GW: I think it’s important for aspiring authors to understand that self-publishing, when done well, is about much more than just uploading your book to your retailer of choice. What are some of the things you do/have done to promote your work? What are the things that have been most successful for you thus far?

 MT: I am lucky. I want to repeat that, I am very lucky. I had fans from my fanfiction follow me, and I hit a market trend that was just emerging. Right now, I do conventions because I both love them, and they help me create lifelong fans and friends. But I’m working on Facebook Ads, Instagram, TikTok, BookBub, and swapping newsletters with people, as well as trying to find new markets. My Twisted Luck series has been translated into German, and I’m seeing a slow build in sales there. I also have audiobooks for the series, and every day I’m trying to find new places to advertise.

Now, I’m sure this sounds exhausting—and it is—but don’t think I’m doing this all alone. I hired a businessperson to help me. I have friends that chip in and help. And I don’t do anywhere near what I should, but it is a constantly changing market, and you have to do what you feel good with doing. Personally, I think fanfic is still my best bang for the buck. I just need the time to write.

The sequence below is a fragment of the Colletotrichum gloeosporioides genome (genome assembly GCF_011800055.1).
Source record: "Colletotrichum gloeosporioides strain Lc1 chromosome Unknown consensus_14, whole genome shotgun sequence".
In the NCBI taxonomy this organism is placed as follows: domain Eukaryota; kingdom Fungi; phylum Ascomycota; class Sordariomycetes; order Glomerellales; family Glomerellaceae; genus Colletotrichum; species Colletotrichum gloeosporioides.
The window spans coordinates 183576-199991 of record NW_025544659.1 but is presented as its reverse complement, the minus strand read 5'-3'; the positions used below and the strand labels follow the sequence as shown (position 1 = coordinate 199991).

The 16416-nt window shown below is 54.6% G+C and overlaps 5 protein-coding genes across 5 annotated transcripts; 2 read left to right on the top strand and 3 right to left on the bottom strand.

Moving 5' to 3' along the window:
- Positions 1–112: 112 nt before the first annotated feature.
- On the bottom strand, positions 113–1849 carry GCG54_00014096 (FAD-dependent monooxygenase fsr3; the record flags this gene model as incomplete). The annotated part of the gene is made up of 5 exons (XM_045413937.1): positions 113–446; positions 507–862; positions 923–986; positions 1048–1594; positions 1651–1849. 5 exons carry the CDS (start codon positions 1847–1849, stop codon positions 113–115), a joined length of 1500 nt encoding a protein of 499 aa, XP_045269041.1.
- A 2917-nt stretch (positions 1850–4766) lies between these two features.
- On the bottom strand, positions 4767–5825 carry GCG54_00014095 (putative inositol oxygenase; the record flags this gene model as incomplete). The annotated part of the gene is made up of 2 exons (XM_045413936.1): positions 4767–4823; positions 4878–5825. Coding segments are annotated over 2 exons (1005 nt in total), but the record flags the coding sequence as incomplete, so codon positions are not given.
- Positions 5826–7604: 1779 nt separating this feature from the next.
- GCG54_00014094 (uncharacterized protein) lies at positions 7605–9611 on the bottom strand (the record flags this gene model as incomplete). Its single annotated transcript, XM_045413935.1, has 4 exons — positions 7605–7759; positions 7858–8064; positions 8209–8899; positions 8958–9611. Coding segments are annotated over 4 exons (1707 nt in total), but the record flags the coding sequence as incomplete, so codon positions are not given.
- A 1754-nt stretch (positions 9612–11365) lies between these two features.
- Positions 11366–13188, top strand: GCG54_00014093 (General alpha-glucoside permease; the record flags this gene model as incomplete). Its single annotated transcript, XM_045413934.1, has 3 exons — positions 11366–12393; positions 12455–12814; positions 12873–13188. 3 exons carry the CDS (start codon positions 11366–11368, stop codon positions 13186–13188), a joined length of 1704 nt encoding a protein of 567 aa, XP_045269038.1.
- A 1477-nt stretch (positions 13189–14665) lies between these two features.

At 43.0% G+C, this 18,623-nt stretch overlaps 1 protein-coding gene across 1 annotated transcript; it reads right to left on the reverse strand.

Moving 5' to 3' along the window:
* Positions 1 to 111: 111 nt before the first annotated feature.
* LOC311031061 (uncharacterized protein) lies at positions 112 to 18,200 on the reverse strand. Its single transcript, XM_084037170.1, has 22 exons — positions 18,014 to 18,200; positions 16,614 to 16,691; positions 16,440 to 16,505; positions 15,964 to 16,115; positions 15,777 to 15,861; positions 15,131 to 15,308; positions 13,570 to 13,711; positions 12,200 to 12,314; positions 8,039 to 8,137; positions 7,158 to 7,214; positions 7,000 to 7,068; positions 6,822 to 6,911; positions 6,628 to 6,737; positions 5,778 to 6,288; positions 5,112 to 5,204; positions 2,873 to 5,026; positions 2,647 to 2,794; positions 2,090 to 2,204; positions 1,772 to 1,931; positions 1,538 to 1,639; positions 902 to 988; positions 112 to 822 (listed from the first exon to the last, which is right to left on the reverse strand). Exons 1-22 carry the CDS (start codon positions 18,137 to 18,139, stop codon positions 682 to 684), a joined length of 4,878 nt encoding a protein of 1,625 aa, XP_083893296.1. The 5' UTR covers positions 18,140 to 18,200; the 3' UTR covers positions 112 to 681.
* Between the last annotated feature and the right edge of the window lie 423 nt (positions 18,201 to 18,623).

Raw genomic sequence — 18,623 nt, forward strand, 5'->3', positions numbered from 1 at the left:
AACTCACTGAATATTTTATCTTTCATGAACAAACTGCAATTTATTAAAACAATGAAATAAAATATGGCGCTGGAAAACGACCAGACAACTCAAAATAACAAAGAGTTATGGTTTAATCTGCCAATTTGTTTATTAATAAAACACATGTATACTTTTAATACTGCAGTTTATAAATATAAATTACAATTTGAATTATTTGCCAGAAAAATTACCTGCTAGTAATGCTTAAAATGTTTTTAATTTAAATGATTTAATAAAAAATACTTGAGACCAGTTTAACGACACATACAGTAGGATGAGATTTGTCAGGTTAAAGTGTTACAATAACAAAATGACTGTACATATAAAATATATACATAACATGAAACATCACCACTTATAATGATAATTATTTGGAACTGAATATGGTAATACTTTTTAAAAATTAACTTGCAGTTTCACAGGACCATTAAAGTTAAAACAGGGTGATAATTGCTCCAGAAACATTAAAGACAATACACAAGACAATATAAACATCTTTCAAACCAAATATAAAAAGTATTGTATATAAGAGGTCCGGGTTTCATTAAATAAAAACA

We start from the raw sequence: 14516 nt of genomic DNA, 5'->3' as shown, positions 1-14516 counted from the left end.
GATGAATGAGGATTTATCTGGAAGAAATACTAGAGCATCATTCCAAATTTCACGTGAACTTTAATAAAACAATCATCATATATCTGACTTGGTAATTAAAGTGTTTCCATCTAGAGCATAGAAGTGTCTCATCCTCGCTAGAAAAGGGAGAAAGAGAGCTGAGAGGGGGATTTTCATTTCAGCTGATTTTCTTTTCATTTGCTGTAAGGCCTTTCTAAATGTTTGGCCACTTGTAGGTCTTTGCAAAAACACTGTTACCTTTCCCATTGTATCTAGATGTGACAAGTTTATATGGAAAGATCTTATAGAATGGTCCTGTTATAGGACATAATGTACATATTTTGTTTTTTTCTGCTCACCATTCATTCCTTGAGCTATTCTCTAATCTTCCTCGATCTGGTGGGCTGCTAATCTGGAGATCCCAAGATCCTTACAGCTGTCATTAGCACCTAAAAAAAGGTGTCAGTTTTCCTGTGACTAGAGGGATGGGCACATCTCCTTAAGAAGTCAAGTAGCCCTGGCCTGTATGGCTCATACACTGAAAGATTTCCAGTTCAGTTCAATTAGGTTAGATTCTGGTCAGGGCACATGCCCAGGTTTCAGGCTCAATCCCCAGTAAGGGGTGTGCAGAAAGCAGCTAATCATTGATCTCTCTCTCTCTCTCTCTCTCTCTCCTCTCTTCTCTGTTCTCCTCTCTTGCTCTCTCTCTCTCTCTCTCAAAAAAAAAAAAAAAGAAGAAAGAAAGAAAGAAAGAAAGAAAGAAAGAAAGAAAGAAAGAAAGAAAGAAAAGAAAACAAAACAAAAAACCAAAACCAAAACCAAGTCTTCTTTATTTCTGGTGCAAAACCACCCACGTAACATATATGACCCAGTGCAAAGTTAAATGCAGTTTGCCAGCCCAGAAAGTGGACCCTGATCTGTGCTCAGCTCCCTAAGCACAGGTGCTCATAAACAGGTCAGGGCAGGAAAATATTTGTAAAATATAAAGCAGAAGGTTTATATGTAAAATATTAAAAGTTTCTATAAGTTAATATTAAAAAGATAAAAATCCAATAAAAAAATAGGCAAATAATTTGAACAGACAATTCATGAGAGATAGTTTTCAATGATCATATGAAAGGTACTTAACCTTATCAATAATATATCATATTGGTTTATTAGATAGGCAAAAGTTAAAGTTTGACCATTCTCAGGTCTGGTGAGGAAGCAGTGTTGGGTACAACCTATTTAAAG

GW: What advice would you give a newbie writer who someday wants to be doing what you’re doing?

MT: Know what you want to write, and don’t write to a market you don’t like or aren’t comfortable writing. Have realistic expectations; you probably won’t make $50K on your first novel. I’d written five 100K-word novels, eleven novellas, and two 80K-word books before my 100K-word urban fiction took off. I have over two million words in print, and I’m still trying to keep it going. This is not a one-hit-wonder market for the most part. If you want a steady six-figure net income, you can’t quit after one or two or even twenty books. Write and read what you want to write. Talk to people who have written LOTS not just one or two books, even if they became NYT Bestsellers. The trick to this profession is to keep going and keep improving.

 

Many thanks to Mel for giving us a peek into her author life. You can learn more about Mel by visiting her website, Bad Ash Publishing, and you can check out book one in her Twisted Luck series here.

Over to you: There’s nothing wrong with writing to market, but as Mel’s journey demonstrates, success can also come from writing what we truly love, even if what you write seems “weird.” Is the current traditional publishing market shaping what you write and how you plan to publish? If so, how?  

 

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About Grace Wynter

Grace Wynter is an author, editor, and workshop facilitator. She is co-managing editor of Tessera Editorial, a consortium of BIPOC editors working to help make publishing more accessible to all people. Grace has an MBA from Georgia State University and a Professional Certificate in Editing from the University of Chicago. Her editing clients include the Big Four and an array of self-published authors. Her debut novel, Free Falling, was a Georgia Romance Writers’ Maggie Award finalist. Her first full-length work of nonfiction, Everday Economics, was released by Quarto Publishing in 2022. When she’s not alternating between the Marvel and DC universes, Grace resides in Atlanta, Georgia. You can connect with her at The Writer’s Station and GraceWynter.com.